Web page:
Should Cannabis Users Be Barred from Police Academy Training?

               Should Cannabis Users Be Barred from Police Academy Training?
If you are looking to become a police officer and you use cannabis, you may be out of luck. States routinely bar cannabis users from police academy training until they stop using the drug and have been off it for least one year. But isn’t that discrimination? That depends on who you ask. The issue recently came up in Utah, where academy training standards have been changed to accommodate job candidates looking to become emergency dispatchers. Prior to the change, would-be dispatchers were in the same position as would-be police officers. That is no longer the case. Dispatcher candidates no longer have the one-year waiting period before beginning their training.

Federal Firearms Rules

At issue are the federal rules governing firearms. Federal law prohibits cannabis users from owning or possessing firearms. Despite medical cannabis being legal in Utah, the federal statute stands. This leaves organizations like the Utah Peace Officer Standards & Training Council between a rock and a hard place. They are the organization that establishes training standards for peace officers in the Beehive State. If they grant an exception for medical cannabis users based on state law, what is to stop them from being sued by someone else using other controlled substances? It is a liability issue that training and standards organizations don’t want to get caught up in.

How Cannabis Affects Job Performance

Some states are grappling with similar issues regarding firefighters and emergency medical technicians (EMTs). For example, Utah has changed its law in order to require government employers to accommodate medical cannabis use as long as such use is not affecting a person’s job performance. This technically means that firefighters can use medical cannabis away from the job, provided they possess a valid medical cannabis card. Other states have similar laws in place. But there are some that continue to ban cannabis use among public employees across the board. The question of whether it impedes job performance does not necessarily matter.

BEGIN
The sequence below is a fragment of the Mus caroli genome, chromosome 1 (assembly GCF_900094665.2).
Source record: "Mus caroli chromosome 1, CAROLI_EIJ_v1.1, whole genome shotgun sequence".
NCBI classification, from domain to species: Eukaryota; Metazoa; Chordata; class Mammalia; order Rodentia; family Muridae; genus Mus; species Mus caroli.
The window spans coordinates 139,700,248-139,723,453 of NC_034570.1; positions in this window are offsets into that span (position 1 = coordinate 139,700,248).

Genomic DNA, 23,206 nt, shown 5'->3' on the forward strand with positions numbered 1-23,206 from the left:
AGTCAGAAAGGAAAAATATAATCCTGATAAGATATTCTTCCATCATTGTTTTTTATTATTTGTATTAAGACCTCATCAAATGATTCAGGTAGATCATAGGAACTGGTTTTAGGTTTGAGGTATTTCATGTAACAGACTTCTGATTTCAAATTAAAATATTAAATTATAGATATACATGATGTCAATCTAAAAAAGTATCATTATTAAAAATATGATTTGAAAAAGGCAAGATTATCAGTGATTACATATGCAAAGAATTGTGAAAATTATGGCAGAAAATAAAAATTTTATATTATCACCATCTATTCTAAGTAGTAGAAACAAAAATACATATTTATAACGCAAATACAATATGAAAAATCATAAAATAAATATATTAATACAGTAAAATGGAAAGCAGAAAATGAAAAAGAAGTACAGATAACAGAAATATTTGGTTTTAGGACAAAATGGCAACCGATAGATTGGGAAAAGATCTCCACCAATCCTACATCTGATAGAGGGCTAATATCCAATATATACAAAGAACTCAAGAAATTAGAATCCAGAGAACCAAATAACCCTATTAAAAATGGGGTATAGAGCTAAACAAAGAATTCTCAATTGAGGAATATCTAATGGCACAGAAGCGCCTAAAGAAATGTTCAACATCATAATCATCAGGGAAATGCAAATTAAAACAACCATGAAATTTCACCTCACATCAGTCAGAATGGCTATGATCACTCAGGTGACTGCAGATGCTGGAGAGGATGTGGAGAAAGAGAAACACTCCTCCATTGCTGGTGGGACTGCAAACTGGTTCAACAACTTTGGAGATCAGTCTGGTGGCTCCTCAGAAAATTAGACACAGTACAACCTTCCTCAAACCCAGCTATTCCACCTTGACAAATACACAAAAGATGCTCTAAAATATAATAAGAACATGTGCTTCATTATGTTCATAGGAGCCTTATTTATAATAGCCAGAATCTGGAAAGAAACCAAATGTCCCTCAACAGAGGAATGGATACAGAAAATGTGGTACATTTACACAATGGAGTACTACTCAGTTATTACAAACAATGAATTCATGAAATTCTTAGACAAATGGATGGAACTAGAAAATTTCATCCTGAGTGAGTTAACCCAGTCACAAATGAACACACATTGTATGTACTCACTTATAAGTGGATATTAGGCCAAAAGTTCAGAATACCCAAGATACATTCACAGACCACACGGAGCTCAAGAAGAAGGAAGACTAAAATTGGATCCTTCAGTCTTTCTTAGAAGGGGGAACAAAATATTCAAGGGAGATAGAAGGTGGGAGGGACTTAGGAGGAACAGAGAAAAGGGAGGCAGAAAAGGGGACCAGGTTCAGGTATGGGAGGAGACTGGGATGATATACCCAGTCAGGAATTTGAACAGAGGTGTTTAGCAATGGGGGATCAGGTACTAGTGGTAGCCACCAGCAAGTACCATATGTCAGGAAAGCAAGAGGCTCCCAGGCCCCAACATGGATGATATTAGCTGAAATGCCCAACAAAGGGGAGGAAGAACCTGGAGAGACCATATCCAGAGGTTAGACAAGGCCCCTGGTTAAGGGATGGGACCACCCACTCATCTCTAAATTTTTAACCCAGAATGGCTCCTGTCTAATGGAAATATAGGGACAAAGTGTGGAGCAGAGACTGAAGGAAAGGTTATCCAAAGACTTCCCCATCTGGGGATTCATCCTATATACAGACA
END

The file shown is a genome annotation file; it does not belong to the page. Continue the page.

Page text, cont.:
Federally Regulated Jobs Are Different

We cannot forget employment regulated by the federal government, here. Police officers are regulated by the states. It is only federal firearms regulations that prevent would be police officers from attending academy training. But what about interstate truck drivers? They are regulated by several different federal agencies. Truck drivers who drive across state lines are not allowed to use cannabis in any form. They are not allowed to use medical cannabis in Utah, even if they possess a valid card that allows them to walk into Beehive Farmacy in Brigham City to legally purchase medication. As long as they continue making a living by driving trucks, they are barred from using cannabis. Again, this may seem discriminatory. But truck driving is a challenging job under the best of conditions. Federal regulators do not want to take any chances with drivers who might be under the influence. As such, truck drivers who cross state lines are not allowed to use any controlled substances. Their employers are required to conduct random drug tests to ensure that this is the case.

Recruiting More Officers

For some police agencies, the cannabis issue is less about ethics and more about recruiting additional officers. Police agencies around the country are having trouble maintaining staffing levels. Academy trainees not being allowed to use cannabis – even medically – further limits the potential talent pool. If Washington does decriminalize marijuana down the road, it will be interesting to see how such actions affect firearms laws. Eliminating the firearms restriction would allow police agencies to recruit and hire future officers despite the fact that they might use cannabis medically.

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